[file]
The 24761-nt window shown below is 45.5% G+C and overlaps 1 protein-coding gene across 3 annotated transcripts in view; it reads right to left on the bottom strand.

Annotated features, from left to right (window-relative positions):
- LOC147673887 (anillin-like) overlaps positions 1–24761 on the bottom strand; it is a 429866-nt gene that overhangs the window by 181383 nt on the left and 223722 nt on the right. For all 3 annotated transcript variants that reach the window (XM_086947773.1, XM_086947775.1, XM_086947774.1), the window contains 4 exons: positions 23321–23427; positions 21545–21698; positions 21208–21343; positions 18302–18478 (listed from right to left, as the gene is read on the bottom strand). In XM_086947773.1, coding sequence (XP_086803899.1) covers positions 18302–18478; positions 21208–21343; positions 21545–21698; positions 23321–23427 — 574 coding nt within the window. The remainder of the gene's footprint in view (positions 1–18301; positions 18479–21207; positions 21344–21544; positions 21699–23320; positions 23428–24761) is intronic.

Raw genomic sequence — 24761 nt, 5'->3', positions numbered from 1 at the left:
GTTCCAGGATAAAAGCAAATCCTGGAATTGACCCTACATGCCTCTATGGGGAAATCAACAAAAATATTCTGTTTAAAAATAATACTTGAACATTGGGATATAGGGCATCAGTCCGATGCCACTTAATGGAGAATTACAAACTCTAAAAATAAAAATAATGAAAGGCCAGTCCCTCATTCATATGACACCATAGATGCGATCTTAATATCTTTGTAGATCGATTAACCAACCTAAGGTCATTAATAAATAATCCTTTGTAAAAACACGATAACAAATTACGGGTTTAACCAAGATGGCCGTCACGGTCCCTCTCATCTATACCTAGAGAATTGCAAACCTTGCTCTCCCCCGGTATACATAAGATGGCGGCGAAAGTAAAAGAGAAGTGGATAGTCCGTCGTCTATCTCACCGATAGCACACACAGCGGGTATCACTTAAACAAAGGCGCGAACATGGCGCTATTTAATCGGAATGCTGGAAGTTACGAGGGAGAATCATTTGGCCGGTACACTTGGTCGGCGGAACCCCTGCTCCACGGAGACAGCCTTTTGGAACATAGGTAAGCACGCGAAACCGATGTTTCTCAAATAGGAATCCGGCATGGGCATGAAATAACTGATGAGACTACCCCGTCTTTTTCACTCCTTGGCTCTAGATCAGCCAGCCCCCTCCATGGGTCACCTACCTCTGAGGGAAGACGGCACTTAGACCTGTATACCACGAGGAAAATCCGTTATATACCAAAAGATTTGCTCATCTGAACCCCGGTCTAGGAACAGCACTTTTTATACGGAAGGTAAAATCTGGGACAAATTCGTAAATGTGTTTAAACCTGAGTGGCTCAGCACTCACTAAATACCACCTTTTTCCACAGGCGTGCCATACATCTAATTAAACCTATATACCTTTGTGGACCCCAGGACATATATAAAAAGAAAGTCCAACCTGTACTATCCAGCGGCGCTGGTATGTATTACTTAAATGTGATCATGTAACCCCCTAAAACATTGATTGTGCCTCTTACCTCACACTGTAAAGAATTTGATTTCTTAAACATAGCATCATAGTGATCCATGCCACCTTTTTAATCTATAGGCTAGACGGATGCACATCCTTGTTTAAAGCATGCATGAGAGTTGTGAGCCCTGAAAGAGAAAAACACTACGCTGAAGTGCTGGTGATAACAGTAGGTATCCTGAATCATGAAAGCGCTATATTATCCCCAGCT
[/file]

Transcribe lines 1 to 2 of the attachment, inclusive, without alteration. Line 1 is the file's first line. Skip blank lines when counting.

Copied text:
The 24761-nt window shown below is 45.5% G+C and overlaps 1 protein-coding gene across 3 annotated transcripts in view; it reads right to left on the bottom strand.

Annotated features, from left to right (window-relative positions):